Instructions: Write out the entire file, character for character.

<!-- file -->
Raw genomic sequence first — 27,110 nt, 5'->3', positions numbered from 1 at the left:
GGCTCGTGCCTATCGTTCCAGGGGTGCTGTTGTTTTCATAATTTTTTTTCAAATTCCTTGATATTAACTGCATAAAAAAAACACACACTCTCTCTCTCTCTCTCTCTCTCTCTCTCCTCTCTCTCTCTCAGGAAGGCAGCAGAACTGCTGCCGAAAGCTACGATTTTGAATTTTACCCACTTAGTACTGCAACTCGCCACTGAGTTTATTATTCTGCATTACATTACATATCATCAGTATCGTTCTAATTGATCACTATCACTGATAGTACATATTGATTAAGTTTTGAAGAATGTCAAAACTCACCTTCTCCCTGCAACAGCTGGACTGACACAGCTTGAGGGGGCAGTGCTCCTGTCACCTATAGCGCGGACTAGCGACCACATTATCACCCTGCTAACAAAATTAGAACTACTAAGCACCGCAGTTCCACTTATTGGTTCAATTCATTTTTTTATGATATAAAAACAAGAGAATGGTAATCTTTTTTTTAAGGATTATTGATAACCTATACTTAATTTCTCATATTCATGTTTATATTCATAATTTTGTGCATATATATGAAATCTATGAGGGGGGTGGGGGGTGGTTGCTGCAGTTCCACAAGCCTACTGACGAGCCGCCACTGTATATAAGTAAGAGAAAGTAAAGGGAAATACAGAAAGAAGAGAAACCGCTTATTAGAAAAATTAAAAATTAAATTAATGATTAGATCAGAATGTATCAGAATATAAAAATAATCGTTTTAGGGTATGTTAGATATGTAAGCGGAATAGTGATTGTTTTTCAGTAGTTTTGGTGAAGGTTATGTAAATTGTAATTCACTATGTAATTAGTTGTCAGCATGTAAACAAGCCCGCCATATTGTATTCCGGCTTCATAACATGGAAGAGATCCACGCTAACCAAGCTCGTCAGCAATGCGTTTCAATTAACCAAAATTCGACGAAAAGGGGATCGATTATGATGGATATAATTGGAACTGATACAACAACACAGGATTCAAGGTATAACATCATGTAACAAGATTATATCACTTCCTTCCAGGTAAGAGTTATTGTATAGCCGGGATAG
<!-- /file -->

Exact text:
Raw genomic sequence first — 27,110 nt, 5'->3', positions numbered from 1 at the left:
GGCTCGTGCCTATCGTTCCAGGGGTGCTGTTGTTTTCATAATTTTTTTTCAAATTCCTTGATATTAACTGCATAAAAAAAACACACACTCTCTCTCTCTCTCTCTCTCTCTCTCTCCTCTCTCTCTCTCAGGAAGGCAGCAGAACTGCTGCCGAAAGCTACGATTTTGAATTTTACCCACTTAGTACTGCAACTCGCCACTGAGTTTATTATTCTGCATTACATTACATATCATCAGTATCGTTCTAATTGATCACTATCACTGATAGTACATATTGATTAAGTTTTGAAGAATGTCAAAACTCACCTTCTCCCTGCAACAGCTGGACTGACACAGCTTGAGGGGGCAGTGCTCCTGTCACCTATAGCGCGGACTAGCGACCACATTATCACCCTGCTAACAAAATTAGAACTACTAAGCACCGCAGTTCCACTTATTGGTTCAATTCATTTTTTTATGATATAAAAACAAGAGAATGGTAATCTTTTTTTTAAGGATTATTGATAACCTATACTTAATTTCTCATATTCATGTTTATATTCATAATTTTGTGCATATATATGAAATCTATGAGGGGGGTGGGGGGTGGTTGCTGCAGTTCCACAAGCCTACTGACGAGCCGCCACTGTATATAAGTAAGAGAAAGTAAAGGGAAATACAGAAAGAAGAGAAACCGCTTATTAGAAAAATTAAAAATTAAATTAATGATTAGATCAGAATGTATCAGAATATAAAAATAATCGTTTTAGGGTATGTTAGATATGTAAGCGGAATAGTGATTGTTTTTCAGTAGTTTTGGTGAAGGTTATGTAAATTGTAATTCACTATGTAATTAGTTGTCAGCATGTAAACAAGCCCGCCATATTGTATTCCGGCTTCATAACATGGAAGAGATCCACGCTAACCAAGCTCGTCAGCAATGCGTTTCAATTAACCAAAATTCGACGAAAAGGGGATCGATTATGATGGATATAATTGGAACTGATACAACAACACAGGATTCAAGGTATAACATCATGTAACAAGATTATATCACTTCCTTCCAGGTAAGAGTTATTGTATAGCCGGGATAG